UTC is among several university partners in a $9.8 million research project with the U.S. Air Force Research Laboratory on the development of materials and structures for reusable hypersonic vehicles to travel at speeds greater than five times the speed of sound.
Along with UTC, fellow team members on the project are the University of Tennessee, Knoxville; Purdue University and the University of Dayton Research Institute.
UTC’s SimCenter experts and other team members will perform both numerical simulations and experiments to guide materials and structure design performed by the University of Dayton Research Institute. UT researchers also will conduct aerodynamic and thermal analysis of the vehicle and environment.
Five times the speed of sound is about 3,800 miles per hour and, at such extreme velocity, intense heat is generated by the vehicle. Understanding how that heat is transferred to the vehicle by the aerodynamic environment is critical to the vehicle design, according to John Schmisseur, professor of mechanical, aerospace, and biomedical engineering at the UT Space Institute.
“Understanding the origin and transmission of the intense thermal loads generated on a hypersonic vehicle requires identification of regions of significant local heating that are often the greatest source of risk to the vehicle surface,” Schmisseur said. “Fortunately, within the UT System, we have outstanding capabilities for just such a complex analysis.”
Schmisseur, lead investigator for UT’s role in the project, will head a team of 15 faculty researchers from UTC, UTSI, UT Knoxville, where Schmisseur serves as the H.H. Arnold Chair in the Department of Mechanical, Aerospace and Biomedical Engineering.
“When we consider the integrated technical capabilities of the three UT campuses involved in this project, we have a lot of intellectual firepower to bring to bear on this challenging problem,” Schmisseur said.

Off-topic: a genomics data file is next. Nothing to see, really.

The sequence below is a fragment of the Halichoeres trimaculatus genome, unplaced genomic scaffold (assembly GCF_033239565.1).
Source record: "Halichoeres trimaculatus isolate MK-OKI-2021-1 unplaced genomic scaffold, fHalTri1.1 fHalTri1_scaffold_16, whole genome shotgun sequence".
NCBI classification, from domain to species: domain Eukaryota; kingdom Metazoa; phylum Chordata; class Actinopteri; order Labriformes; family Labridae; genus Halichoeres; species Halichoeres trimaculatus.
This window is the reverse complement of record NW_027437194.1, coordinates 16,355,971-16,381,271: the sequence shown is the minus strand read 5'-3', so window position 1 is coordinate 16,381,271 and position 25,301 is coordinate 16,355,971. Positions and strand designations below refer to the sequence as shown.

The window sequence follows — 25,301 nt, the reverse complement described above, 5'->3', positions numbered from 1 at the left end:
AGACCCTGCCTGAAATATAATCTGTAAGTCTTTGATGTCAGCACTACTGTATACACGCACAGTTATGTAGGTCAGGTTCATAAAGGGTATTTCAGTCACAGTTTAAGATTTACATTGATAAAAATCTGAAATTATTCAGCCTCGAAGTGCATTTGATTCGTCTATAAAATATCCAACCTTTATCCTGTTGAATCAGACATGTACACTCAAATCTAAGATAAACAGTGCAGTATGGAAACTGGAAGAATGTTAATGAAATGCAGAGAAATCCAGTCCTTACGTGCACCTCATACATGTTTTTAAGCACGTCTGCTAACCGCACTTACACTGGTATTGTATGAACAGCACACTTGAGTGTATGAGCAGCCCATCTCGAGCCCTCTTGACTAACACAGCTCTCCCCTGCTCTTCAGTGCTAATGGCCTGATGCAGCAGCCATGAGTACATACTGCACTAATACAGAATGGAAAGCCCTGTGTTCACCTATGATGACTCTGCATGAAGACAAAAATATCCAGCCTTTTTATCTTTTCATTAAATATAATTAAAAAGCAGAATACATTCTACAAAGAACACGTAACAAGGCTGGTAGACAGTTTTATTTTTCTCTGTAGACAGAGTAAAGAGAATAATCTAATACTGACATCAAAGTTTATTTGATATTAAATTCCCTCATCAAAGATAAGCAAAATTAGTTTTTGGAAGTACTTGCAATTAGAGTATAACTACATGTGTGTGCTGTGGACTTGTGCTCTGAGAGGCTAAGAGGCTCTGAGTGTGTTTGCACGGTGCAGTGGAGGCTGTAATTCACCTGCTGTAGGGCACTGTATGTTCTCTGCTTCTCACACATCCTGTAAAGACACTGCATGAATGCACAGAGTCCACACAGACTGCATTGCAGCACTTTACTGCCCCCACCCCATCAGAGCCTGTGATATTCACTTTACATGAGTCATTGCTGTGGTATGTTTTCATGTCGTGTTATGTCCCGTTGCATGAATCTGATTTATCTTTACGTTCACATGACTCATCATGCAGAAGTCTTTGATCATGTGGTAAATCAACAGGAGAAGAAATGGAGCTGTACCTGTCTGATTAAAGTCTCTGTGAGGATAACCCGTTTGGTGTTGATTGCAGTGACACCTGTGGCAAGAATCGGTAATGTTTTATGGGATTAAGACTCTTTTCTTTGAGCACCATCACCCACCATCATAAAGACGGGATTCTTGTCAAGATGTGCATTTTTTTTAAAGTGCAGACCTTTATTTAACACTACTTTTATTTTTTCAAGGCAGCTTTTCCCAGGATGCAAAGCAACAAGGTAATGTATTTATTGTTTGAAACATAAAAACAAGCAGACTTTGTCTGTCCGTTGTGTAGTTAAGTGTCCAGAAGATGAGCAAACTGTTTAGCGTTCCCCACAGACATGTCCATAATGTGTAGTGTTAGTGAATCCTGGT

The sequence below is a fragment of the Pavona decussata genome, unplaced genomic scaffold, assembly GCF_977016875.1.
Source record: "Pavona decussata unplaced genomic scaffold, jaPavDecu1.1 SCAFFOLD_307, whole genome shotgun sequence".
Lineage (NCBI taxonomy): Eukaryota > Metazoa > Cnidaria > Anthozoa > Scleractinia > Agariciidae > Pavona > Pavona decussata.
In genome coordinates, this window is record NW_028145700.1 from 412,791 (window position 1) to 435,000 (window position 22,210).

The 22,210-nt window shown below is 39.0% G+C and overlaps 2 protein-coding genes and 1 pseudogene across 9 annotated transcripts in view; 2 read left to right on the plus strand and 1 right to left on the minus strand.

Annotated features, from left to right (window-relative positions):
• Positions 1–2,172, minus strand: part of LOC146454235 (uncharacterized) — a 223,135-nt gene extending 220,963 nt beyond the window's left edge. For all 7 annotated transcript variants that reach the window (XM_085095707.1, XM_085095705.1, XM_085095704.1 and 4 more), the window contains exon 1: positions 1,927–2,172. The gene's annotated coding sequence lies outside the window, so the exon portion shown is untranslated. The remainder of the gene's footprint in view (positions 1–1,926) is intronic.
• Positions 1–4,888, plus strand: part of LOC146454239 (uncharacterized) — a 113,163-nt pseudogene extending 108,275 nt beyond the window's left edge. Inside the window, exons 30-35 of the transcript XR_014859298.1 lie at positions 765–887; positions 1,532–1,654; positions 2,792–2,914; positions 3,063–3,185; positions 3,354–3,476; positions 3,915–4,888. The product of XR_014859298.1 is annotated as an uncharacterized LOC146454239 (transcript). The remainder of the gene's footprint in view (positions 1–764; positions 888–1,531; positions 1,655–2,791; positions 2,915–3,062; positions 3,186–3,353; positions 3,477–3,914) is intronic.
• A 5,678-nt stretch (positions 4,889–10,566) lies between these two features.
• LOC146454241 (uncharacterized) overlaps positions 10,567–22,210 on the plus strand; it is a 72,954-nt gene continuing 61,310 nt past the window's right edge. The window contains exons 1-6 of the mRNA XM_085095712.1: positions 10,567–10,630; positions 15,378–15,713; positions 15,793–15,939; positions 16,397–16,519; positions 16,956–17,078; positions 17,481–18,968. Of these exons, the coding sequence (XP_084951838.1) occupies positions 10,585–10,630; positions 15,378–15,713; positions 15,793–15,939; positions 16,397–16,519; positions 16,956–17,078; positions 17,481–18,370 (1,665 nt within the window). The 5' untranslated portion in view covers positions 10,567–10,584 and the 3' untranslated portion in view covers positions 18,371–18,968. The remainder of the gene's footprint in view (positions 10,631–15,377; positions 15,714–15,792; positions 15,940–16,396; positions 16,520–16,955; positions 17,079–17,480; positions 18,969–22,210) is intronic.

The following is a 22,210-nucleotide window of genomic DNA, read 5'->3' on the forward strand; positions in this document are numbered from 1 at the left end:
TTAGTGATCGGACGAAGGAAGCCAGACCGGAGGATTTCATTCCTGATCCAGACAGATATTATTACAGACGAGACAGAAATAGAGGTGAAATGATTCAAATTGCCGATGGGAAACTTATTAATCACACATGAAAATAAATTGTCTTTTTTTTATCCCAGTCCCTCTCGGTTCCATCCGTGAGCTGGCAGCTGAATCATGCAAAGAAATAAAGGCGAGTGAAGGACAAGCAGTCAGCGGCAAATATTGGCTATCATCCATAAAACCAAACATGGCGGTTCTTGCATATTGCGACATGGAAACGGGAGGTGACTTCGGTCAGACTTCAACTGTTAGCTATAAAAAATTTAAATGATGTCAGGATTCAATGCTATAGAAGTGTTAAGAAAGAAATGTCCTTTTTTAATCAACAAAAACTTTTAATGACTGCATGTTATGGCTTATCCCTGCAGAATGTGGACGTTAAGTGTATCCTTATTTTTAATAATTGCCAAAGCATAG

The Tennessee Department of Economic and Community Development has recognized aerospace and defense as a significant contributor to Tennessee’s economy, and this hypersonics project is intended to foster development of UT system-wide partnerships to enhance research and innovation in support of the sector, according to Schmisseur.
“We are grateful for the critical support of Sen. Lamar Alexander, Rep. Chuck Fleischmann, and Rep. Scott DesJarlais in enabling this hypersonics partnership with the University of Dayton Research Institute and Purdue University that facilitates collaboration across our UT campuses for the benefit of Tennessee and its aerospace and defense industries,” Schmisseur said. “The federal funding making resources available for this project is a strategic investment in national security and the advancement of research in Tennessee.”
Alexander voiced his support for the project and what it will mean for aerospace research in the U.S.
“Congratulations to the University of Tennessee for being one of three universities selected to receive federal funding to research and develop hypersonic technology,” Sen. Alexander said. “This project, spearheaded by the UT Space Institute, will increase our nation’s defense capabilities by developing reusable hypersonic vehicles that can travel at five times the speed of sound. Tennessee has played a key role in scientific research for many decades, and with UT’s brainpower, our state will continue to play a key role in the development of our nation’s defense capabilities.”